Friday Film Club: Laura

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Friday Film Club: Laura
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Friday Film Club: Laura says
The theme for our second Friday Film Club discussion series is PORTRAITS–literal, narrative, existential and cinematic. The first film in the series is Otto Preminger's LAURA.

Join us along with Portland Art Museum docents for a post-film discussion in the Museum's galleries. Special admission: $5

US 1944
Widely hailed as one of the most influential and expertly crafted film noirs ever made, LAURA is also one of the greatest products to come out of the classical Hollywood studio system. The film was produced under difficult conditions at 20th Century Fox under the supervision of legendary producer Darryl F. Zanuck, who held a long-standing grudge against director Otto Preminger. Despite these difficulties, however, the film became an immediate critical and box office smash upon release. Laura Hunt (Gene Tierney), a young advertising executive, turns up dead one evening and cavalier New York City detective Mark McPherson (Dana Andrews) is assigned to the case. McPherson begins investigating those closest to Laura, including her mentor, eccentric dandy Waldo Lydecker (Clifton Webb), and her fiancé, soft-spoken southerner Shelby Carpenter (Vincent Price). The investigation leads McPherson through Laura’s diaries and letters as well as a series of rose-tinted stories recounted by Waldo, Shelby, and others—all of whom have something to hide. Against the jaded cop’s best instincts, he finds himself falling in love with a ghost... watched over all the while by the haunting and transcendent portrait of Laura hanging on her living room wall. Winner of the 1945 Academy Award for Best Cinematography.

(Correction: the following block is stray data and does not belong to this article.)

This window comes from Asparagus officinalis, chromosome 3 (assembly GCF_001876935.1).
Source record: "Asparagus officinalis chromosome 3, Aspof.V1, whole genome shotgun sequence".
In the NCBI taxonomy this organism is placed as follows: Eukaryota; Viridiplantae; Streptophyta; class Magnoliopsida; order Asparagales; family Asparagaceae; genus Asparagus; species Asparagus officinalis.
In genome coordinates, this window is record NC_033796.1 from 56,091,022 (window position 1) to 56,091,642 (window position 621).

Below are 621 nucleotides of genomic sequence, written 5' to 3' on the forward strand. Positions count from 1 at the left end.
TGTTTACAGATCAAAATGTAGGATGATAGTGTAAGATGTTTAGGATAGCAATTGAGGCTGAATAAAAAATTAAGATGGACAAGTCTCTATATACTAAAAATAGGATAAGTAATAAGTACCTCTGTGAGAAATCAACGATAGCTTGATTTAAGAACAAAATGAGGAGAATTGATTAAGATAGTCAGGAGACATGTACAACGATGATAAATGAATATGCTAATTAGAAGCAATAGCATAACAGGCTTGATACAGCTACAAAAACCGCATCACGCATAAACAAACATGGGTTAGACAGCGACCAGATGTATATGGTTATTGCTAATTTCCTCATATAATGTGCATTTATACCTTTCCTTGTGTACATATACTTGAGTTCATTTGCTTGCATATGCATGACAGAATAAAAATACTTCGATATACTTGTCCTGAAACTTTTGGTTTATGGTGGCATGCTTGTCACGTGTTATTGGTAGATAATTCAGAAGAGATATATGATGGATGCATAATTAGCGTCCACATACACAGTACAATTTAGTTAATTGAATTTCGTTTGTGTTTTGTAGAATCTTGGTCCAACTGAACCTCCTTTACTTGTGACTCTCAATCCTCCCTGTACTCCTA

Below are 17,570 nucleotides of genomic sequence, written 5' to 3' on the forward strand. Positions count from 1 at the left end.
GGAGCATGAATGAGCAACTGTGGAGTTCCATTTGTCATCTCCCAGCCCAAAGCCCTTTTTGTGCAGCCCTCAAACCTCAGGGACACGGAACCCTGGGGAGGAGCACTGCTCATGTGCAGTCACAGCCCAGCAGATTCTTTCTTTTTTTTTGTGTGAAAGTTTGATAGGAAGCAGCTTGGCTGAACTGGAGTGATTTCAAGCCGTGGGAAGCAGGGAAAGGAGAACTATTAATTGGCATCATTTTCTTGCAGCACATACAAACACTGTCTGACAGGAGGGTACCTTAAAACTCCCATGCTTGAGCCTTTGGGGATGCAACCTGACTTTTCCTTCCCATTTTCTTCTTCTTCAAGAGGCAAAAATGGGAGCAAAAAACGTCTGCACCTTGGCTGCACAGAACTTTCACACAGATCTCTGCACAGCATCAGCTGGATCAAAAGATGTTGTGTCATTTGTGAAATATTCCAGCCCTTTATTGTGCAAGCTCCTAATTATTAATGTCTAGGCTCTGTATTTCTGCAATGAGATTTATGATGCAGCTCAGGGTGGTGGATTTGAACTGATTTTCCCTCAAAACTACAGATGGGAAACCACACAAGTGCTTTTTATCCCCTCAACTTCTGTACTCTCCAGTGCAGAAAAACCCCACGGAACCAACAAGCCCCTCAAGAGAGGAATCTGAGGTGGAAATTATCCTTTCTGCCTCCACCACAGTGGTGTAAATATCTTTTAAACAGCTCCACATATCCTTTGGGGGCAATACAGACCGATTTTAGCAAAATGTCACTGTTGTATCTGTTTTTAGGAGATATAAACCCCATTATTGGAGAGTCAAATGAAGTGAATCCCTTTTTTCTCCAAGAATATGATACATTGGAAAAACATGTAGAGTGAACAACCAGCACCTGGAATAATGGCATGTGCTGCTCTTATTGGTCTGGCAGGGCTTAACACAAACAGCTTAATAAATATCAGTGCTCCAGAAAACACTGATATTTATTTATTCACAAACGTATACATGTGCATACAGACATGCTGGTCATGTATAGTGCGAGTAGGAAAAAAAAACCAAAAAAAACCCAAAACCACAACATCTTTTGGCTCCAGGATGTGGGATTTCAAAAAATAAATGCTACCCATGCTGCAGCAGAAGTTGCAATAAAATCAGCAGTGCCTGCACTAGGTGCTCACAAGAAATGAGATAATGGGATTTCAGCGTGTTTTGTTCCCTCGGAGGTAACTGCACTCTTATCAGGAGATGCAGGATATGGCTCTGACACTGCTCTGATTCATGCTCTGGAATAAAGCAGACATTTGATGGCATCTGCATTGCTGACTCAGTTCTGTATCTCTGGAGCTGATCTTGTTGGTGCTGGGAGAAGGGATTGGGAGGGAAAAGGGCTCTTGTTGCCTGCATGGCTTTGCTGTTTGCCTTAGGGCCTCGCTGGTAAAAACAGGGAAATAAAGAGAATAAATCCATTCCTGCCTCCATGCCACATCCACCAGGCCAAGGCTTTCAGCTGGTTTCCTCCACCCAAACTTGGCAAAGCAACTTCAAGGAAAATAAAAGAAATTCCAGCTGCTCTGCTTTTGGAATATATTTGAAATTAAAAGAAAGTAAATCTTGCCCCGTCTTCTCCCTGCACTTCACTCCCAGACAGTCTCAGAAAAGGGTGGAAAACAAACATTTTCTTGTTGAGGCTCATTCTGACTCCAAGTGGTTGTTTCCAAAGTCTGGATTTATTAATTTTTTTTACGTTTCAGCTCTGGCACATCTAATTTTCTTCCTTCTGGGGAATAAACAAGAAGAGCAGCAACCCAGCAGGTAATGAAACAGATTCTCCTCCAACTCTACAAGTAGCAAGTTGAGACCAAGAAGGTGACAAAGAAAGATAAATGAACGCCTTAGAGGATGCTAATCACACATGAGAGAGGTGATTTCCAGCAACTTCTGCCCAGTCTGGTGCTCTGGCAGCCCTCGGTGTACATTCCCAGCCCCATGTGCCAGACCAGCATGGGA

(88 mins.) 35mm print courtesy of the Library of Congress.
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By: Northwest Film Center